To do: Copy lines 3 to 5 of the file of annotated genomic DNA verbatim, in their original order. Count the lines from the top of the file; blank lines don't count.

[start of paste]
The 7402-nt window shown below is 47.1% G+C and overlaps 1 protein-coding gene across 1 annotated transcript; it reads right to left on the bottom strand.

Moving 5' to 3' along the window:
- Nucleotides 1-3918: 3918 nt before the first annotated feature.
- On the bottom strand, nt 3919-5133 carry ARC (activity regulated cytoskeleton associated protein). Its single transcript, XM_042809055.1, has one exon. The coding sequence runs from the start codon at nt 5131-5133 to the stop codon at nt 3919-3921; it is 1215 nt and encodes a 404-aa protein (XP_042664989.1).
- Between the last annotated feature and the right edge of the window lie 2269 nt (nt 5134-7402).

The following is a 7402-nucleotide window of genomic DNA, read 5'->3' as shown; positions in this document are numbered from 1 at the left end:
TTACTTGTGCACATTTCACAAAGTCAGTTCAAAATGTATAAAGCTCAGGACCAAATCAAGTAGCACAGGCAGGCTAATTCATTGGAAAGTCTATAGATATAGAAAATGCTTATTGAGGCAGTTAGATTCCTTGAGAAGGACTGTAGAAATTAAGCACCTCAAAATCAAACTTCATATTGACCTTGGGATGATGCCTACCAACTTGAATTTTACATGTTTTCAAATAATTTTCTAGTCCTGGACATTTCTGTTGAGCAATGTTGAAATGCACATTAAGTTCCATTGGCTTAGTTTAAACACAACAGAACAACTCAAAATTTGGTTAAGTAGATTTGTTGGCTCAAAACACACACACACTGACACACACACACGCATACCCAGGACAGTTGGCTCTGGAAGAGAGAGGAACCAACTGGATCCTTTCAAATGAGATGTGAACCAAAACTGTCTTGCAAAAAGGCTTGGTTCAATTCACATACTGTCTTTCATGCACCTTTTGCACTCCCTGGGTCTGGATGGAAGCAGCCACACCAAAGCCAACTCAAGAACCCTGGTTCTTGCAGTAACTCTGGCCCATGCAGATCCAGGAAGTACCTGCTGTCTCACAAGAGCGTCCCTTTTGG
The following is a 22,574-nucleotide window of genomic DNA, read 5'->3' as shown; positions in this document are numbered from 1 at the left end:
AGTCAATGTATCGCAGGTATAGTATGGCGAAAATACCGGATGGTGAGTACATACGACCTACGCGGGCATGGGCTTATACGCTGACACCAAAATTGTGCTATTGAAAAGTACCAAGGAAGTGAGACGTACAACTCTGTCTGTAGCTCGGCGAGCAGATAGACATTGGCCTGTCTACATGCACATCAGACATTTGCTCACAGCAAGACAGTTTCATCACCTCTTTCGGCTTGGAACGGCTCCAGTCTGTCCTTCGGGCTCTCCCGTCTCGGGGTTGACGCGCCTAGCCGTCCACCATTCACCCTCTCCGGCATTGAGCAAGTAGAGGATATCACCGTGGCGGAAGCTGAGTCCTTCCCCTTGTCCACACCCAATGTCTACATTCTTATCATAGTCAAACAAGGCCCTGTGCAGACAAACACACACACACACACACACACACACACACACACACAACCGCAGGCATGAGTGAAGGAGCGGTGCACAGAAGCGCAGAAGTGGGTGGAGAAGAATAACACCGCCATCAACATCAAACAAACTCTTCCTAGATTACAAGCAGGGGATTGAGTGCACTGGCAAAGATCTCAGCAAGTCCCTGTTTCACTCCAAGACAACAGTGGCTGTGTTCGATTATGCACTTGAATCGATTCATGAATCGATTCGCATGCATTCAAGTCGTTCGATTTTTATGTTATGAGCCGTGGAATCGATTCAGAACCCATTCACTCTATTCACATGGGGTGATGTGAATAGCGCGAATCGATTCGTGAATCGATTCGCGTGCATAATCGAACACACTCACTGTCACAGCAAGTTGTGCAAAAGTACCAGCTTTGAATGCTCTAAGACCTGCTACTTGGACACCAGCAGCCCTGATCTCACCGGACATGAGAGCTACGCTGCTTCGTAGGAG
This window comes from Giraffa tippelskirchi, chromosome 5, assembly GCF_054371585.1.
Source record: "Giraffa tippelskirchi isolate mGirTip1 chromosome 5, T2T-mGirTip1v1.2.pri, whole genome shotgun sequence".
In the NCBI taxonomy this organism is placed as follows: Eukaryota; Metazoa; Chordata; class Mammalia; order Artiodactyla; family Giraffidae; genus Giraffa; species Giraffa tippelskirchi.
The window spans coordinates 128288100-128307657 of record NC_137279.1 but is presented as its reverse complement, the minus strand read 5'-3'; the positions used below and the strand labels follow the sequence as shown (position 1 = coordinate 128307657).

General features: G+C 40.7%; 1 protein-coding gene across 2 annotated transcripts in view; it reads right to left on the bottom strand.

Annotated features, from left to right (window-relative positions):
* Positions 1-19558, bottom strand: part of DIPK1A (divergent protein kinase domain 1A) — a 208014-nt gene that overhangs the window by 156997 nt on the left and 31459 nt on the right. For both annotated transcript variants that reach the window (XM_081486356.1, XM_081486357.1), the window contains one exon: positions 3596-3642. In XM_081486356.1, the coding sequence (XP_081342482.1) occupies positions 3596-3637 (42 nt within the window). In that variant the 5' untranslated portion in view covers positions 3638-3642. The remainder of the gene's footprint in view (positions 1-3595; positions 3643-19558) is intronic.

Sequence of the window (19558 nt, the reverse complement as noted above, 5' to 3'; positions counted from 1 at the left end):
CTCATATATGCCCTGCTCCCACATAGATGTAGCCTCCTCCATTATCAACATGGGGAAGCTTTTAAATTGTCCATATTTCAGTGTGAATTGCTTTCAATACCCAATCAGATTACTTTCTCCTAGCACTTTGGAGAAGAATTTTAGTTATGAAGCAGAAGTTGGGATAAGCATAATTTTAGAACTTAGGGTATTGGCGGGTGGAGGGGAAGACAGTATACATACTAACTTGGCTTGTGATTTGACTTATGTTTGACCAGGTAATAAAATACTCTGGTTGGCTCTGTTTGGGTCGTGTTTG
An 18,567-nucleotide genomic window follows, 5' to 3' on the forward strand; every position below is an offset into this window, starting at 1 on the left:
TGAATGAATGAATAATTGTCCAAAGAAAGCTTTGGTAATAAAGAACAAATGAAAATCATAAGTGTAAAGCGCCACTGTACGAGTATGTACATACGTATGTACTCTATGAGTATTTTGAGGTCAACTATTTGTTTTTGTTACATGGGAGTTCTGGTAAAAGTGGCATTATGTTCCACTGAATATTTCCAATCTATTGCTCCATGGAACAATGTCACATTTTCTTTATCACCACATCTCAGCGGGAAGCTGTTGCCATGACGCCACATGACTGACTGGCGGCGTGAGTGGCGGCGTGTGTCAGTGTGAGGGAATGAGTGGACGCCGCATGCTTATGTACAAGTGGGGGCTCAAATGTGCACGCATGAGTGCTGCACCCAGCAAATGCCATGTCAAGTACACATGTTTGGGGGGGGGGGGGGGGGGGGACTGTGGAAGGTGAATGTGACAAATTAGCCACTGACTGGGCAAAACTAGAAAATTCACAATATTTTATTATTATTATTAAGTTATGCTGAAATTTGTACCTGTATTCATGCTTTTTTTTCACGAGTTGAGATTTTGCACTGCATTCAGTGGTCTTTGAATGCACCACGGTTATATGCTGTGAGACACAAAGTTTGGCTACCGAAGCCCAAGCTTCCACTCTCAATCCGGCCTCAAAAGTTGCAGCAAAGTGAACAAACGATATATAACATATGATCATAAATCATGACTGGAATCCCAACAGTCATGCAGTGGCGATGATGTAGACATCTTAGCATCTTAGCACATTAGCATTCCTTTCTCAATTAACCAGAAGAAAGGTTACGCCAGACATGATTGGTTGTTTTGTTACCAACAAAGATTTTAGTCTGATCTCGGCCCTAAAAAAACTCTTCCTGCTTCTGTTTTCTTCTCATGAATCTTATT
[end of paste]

- Nucleotides 1-3918: 3918 nt before the first annotated feature.
- On the bottom strand, nt 3919-5133 carry ARC (activity regulated cytoskeleton associated protein). Its single transcript, XM_042809055.1, has one exon. The coding sequence runs from the start codon at nt 5131-5133 to the stop codon at nt 3919-3921; it is 1215 nt and encodes a 404-aa protein (XP_042664989.1).
- Between the last annotated feature and the right edge of the window lie 2269 nt (nt 5134-7402).